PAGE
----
Incorporating Not a Panacea
One of the most common misconceptions I run across is the mistaken belief that forming a corporation, limited liability company or limited partnership is a cure all in terms of protection from liability. Don’t get me wrong – forming an entity is a worthwhile endeavor and offers a great deal of legal protection. But there are exceptions that are all too often overlooked.
The first misunderstanding has to do with debt. Assume that your corporation borrows money and your bank requests that you guaranty that debt. Your personal guaranty means that, separate and apart from the corporation, you are liable for that debt if the corporation fails to pay. Likewise, some suppliers may require you, individually and not as an officer of your corporation, to personally sign for goods or services (yep – that’s a debt too). Again, your signature means that you are now personally liable to that supplier if the corporation doesn’t pay. The savvy business person carefully reviews contracts and the like in order to understand the repercussions of every signature. Although it’s not always feasible, quite often even what appear to be pre-printed contracts can be quickly modified to eliminate the need for a personal signature.
In a similar vein, anything you “invest” in your corporation is at risk. If you operate a construction company and invest some of your own personal tools in the company, those tools are now available to satisfy creditors. With real estate, this is why many people own real estate in one entity and then lease it to the operating entity – especially if there’s any appreciable equity in the real property.
Another form of corporate liability that can attach to a shareholder or key employee relates to “trust fund taxes.” The most common “trust fund” taxes are withheld from employees. Income tax, Social Security and Medicare taxes are withheld from the employee’s paycheck. The Internal Revenue Service and state agencies view these funds as the employee’s money (not the employer’s) that the employer holds “in trust” on behalf of the employee for payment to the IRS and state agencies. The employee receives credit for paying these taxes even if the employer does not pay the withheld funds over to the IRS or state agencies. In addition, certain sales taxes may also be considered trust fund taxes.
The problem usually stems from a business suffering cash flow problems. It is tempting for an employer to “borrow” money from such “trust accounts” in order to meet more immediate debts and obligations. In the current economy, the money in the employer’s trust account may well be its only liquid assets. When the business fails to turn around and the employer is unable to replace the funds, the employer (and other responsible persons) can be held personally liable for payment of these trust taxes.
The definition of a responsible person is not limited to just shareholders. “Responsible persons” are those who are in charge of and have the authority to decide which creditors to pay (including the IRS or a state agency). These people may include those who sign tax returns (or other related IRS or state filings), sign or possess the authority to sign checks, and those who make financial decisions. Typically, responsible persons include directors, officers, shareholders, members, managers, bookkeepers and individuals named on the employer’s bank account signature card. Responsible persons do not include people with no actual authority. For example, a bookkeeper who is authorized to prepare and sign checks, but does not have the actual authority to send the checks without prior approval may not be a responsible person for trust fund liability purposes. Simply put, a corporation offers no protection from this type of liability – which almost certainly will include substantial penalties and interest.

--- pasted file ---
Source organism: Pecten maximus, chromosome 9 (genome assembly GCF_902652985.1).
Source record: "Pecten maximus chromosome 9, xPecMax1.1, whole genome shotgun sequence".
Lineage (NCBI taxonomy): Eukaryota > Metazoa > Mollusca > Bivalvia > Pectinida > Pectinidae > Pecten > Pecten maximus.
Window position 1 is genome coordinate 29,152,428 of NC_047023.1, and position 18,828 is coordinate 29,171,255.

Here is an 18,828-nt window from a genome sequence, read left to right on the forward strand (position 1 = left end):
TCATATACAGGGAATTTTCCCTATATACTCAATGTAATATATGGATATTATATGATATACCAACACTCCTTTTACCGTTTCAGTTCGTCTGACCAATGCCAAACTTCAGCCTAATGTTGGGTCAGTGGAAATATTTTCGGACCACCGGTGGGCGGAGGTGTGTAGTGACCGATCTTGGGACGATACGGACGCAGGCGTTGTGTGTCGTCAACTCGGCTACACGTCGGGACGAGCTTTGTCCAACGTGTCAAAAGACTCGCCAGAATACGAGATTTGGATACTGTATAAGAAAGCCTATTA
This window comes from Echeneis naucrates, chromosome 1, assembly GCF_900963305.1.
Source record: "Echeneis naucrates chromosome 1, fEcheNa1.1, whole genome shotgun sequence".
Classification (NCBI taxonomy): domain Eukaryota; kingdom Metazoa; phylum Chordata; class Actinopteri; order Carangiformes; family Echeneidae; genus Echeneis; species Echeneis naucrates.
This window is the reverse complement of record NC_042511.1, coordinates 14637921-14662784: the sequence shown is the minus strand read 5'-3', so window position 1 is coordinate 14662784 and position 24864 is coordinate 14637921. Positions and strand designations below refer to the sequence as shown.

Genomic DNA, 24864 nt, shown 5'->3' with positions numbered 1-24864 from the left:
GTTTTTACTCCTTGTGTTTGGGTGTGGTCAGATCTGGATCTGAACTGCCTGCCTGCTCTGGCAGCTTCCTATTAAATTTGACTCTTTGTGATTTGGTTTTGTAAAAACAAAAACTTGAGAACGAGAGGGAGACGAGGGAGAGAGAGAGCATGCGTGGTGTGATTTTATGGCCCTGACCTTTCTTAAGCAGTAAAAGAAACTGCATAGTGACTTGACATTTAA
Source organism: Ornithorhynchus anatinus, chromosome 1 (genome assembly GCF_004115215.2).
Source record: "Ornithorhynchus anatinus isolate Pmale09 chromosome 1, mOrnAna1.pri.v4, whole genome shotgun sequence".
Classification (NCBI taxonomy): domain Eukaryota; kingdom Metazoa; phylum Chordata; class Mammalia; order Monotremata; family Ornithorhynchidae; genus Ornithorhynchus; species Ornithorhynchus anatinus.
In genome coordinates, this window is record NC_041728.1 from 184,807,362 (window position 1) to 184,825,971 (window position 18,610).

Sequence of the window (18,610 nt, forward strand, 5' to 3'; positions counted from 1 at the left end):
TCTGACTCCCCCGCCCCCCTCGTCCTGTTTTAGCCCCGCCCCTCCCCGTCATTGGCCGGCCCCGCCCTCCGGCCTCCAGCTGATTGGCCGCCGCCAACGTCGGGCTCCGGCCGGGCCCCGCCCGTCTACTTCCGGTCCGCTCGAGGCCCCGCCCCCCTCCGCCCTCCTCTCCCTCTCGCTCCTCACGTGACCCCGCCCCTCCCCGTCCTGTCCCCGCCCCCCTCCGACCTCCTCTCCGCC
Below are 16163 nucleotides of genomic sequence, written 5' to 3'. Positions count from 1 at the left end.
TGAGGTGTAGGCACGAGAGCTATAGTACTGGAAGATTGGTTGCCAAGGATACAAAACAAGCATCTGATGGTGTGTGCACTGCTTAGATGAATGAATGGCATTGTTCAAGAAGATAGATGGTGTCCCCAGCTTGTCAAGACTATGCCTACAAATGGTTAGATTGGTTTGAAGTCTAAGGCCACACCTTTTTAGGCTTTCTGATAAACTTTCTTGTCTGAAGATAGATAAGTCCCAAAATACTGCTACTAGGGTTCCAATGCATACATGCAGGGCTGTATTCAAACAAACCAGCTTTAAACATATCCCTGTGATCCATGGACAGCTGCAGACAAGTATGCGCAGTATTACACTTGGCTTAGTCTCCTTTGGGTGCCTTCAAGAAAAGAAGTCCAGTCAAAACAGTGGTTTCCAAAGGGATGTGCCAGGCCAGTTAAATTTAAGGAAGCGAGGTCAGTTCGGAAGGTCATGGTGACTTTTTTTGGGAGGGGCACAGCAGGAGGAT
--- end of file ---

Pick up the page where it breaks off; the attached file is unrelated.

Failing to “observe corporate formalities” or disregarding an entity can also lead to personal liability. For example, not having annual meetings with the proper documentation may mean that you will become personally liable for corporate debts. Likewise, if you pay your mortgage and groceries with corporate funds a court may find that you have disregarded the corporation and, as such, may allow the corporation’s creditors to reach your personal assets. If you treat your entity as a sham, the law will likely disregard it as well. Use common sense and, if perplexed, contact your lawyer or accountant.
Finally, personal liability can attach to those who improperly dissolve their entity. This can happen inadvertently if the entity is not kept current with the Illinois Secretary of State in which event it is administratively dissolved. Until such time as the entity is reinstated (which involves a substantial penalty) there is no “corporate” protection and the likelihood is that all liability will become personal liability. Alternatively, sometimes it’s a conscious decision to terminate a corporation. In that event, the law dictates that a plan of dissolution must be followed. Typically speaking, that involves notifying all known creditors followed by an orderly liquidation of corporate assets to satisfy those creditors. Failure to follow the law, especially if corporate assets go into your pockets rather than your creditors, means that you will probably be found personally liable.